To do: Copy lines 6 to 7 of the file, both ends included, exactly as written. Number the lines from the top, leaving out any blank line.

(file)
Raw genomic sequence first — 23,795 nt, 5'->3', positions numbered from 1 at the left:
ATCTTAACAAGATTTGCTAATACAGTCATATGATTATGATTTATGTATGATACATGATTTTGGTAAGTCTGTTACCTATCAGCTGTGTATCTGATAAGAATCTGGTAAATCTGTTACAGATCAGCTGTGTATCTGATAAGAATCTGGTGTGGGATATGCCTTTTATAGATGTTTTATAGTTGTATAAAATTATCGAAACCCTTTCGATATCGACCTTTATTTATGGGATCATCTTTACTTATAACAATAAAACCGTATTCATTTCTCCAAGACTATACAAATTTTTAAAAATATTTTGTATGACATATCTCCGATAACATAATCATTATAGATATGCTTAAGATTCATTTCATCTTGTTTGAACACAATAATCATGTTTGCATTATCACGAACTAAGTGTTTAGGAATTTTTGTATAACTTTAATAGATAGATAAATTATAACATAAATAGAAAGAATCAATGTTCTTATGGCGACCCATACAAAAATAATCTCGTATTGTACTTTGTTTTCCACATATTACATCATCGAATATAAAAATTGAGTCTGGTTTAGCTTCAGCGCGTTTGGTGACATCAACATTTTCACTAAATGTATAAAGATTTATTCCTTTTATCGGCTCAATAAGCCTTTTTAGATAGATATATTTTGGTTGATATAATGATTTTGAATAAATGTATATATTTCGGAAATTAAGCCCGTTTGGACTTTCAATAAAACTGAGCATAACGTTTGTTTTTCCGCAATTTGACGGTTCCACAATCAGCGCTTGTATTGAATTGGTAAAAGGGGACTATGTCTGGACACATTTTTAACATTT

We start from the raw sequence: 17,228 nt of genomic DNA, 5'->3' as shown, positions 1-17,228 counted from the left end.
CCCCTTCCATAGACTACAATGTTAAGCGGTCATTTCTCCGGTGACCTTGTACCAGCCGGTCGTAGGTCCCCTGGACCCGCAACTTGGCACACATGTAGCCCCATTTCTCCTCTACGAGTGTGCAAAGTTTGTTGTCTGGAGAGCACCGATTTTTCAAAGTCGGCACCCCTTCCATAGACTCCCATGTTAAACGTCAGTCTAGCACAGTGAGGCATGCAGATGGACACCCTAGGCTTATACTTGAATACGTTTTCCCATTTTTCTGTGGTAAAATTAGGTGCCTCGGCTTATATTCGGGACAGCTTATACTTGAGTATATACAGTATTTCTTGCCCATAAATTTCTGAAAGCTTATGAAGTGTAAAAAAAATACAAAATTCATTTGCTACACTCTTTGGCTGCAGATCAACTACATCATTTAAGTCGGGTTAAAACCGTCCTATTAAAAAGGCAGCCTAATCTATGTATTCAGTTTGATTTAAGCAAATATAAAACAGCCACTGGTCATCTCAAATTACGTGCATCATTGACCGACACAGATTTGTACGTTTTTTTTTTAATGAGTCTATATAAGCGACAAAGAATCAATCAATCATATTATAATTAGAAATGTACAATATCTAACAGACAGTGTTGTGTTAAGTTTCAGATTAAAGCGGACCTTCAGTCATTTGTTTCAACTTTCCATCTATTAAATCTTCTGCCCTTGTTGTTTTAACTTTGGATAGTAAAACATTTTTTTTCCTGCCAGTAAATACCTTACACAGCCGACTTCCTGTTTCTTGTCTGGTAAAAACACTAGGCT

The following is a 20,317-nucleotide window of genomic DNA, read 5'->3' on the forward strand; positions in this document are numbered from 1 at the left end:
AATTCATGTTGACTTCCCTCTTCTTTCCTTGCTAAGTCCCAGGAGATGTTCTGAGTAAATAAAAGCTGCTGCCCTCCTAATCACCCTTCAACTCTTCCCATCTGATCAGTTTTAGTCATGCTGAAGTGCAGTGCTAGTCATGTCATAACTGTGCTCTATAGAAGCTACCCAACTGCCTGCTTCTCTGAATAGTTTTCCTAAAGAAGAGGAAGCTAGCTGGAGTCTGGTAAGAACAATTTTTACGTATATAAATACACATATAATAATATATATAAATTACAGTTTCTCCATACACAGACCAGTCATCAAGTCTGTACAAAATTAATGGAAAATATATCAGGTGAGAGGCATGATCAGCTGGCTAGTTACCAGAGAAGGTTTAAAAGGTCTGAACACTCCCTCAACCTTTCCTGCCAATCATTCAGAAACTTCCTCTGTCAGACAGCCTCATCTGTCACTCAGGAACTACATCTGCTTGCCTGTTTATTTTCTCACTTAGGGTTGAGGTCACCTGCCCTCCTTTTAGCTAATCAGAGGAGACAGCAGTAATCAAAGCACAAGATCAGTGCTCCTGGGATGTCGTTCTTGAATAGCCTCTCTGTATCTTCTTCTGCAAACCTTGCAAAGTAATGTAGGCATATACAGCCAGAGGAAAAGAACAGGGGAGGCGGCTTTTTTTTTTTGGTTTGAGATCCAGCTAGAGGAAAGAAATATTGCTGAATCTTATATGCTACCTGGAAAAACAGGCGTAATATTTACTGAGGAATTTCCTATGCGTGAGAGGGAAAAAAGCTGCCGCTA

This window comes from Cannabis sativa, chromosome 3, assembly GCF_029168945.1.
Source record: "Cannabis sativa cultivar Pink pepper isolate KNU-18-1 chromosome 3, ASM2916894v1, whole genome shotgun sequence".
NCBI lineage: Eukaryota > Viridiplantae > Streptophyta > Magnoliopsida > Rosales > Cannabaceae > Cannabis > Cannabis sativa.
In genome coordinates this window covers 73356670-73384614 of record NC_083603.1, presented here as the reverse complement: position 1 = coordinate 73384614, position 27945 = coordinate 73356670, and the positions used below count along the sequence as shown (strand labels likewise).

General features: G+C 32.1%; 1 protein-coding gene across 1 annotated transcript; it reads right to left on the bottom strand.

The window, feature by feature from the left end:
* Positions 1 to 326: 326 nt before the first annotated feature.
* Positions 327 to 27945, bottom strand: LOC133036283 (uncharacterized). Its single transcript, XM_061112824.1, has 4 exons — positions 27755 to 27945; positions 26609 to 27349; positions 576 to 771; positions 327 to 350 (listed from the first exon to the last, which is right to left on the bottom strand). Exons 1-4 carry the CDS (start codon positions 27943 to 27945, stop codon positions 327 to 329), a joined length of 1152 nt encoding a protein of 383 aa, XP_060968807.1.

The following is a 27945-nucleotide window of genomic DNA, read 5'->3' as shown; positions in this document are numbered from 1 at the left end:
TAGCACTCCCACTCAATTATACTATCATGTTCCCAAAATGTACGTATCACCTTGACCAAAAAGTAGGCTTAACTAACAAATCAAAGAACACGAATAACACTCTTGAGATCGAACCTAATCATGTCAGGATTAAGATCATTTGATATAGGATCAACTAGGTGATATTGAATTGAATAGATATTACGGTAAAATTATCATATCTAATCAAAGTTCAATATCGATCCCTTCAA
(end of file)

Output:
AATTCATGTTGACTTCCCTCTTCTTTCCTTGCTAAGTCCCAGGAGATGTTCTGAGTAAATAAAAGCTGCTGCCCTCCTAATCACCCTTCAACTCTTCCCATCTGATCAGTTTTAGTCATGCTGAAGTGCAGTGCTAGTCATGTCATAACTGTGCTCTATAGAAGCTACCCAACTGCCTGCTTCTCTGAATAGTTTTCCTAAAGAAGAGGAAGCTAGCTGGAGTCTGGTAAGAACAATTTTTACGTATATAAATACACATATAATAATATATATAAATTACAGTTTCTCCATACACAGACCAGTCATCAAGTCTGTACAAAATTAATGGAAAATATATCAGGTGAGAGGCATGATCAGCTGGCTAGTTACCAGAGAAGGTTTAAAAGGTCTGAACACTCCCTCAACCTTTCCTGCCAATCATTCAGAAACTTCCTCTGTCAGACAGCCTCATCTGTCACTCAGGAACTACATCTGCTTGCCTGTTTATTTTCTCACTTAGGGTTGAGGTCACCTGCCCTCCTTTTAGCTAATCAGAGGAGACAGCAGTAATCAAAGCACAAGATCAGTGCTCCTGGGATGTCGTTCTTGAATAGCCTCTCTGTATCTTCTTCTGCAAACCTTGCAAAGTAATGTAGGCATATACAGCCAGAGGAAAAGAACAGGGGAGGCGGCTTTTTTTTTTTGGTTTGAGATCCAGCTAGAGGAAAGAAATATTGCTGAATCTTATATGCTACCTGGAAAAACAGGCGTAATATTTACTGAGGAATTTCCTATGCGTGAGAGGGAAAAAAGCTGCCGCTA

This window comes from Cannabis sativa, chromosome 3, assembly GCF_029168945.1.